Thursday, February 4, 2021

Pornography in Hollywood (1972)


I haven't watch one of those early seventies documentary in a while, but I wanted to see this one since a long time and surprisingly the film is part of what I can access with my GameLink unlimited account so let jump into it.

I won't lied the fact that it was produce by Leonard Kirtman worried me a bit since, as we know, this isn't a sign of quality but on the other hand Pornography In New York wasn't that bad. So it could be a nice surprise.

If we forget the dumb Christians Church Leaders who had nothing interesting to say the film start with an overview of the club scene with an interview with a dancer (Robbin Day), a quartet of male dancers and two bar owners (one of a strip club and one of a regular bar).

Eric Jeffrey Haims

In the next segment it's time to talk with the filmmakers and two of them are interviewed, Eric Jeffrey Haims (by the way I highly recommend The Flanders and Alcott Report on Sexual Response one of his film) and Carlos Tobalina. This is one of the rare occasion to see Haims on the screen and Tobalina isn't full of himself for a change.

The following part is devoted to the gay industry which is refreshing considering how the two sides of the industry doesn't interact together anymore. Not really my cup of tea but as an historical point of view that was interesting and yes there was gay sex on the screen just to let you know.

There is also an interview with the Pastor of a Church welcoming the homosexuals, I think this man is important in the gay community but since I'm clueless on this subject I can't tell you his name or the name of his Church. One thing for sure, his message is more in line with the way I practice my religion than the message of the two false prophets we saw at the beginning.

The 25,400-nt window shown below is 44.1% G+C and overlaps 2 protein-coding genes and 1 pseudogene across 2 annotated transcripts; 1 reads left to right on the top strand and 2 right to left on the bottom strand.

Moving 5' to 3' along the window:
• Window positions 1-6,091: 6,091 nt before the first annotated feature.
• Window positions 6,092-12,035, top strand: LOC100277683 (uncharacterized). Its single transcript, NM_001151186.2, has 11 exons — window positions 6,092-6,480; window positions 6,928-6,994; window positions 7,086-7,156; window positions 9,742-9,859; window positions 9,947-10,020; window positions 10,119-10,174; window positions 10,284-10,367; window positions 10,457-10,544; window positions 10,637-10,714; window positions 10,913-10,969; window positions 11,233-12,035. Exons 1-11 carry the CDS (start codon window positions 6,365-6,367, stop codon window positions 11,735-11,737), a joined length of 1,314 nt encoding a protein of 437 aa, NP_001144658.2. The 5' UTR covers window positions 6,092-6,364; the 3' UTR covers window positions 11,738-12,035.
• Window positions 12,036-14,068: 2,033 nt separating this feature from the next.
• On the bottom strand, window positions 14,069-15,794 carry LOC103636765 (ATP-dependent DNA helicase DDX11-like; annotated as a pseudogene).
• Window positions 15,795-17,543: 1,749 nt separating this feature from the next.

Finally for the last part of the documentary we get actors interview. First a veteran of the softcore industry that you should recognize since it's Marland Proctor who did not only soft films but a lot of TV show guest starring role too. After the Proctor interview, we get an interesting one with a trio of adult film actors on the set. The film end with what the theater goers were certainly waiting for... a sex scene between Nora Wieternik and Rick Conlin (thanks Charles for refreshing my memory).

Nora Wieternik and Rick Conlin

All in all this one was certainly in the high echelon of that genre if only for the interviews... how many times have you seen Nora Wieternik being interviewed before? My guess would be zero. The two gay actors were interesting to listen to also (but don't ask me who they are). The opening about the strip club wasn't that interesting since they didn't fit the theme of the film.

If you like that genre I recommend this one and surprisingly for an Alpha Blue Archives release it doesn't look bad (not that some minimal restoration wouldn't have been appreciated). As I wrote previously you can watch it for free if you own a GameLink unlimited account but if you don't it's available on VOD pretty much everywhere.


  1. Replies
    1. A X-Rated movie sold as a documentary to avoid trouble with the censorship board. There was a ruling in the early seventies that a movie with redeeming values wasn't obscene, so they were seen as educational films and not dirty movies.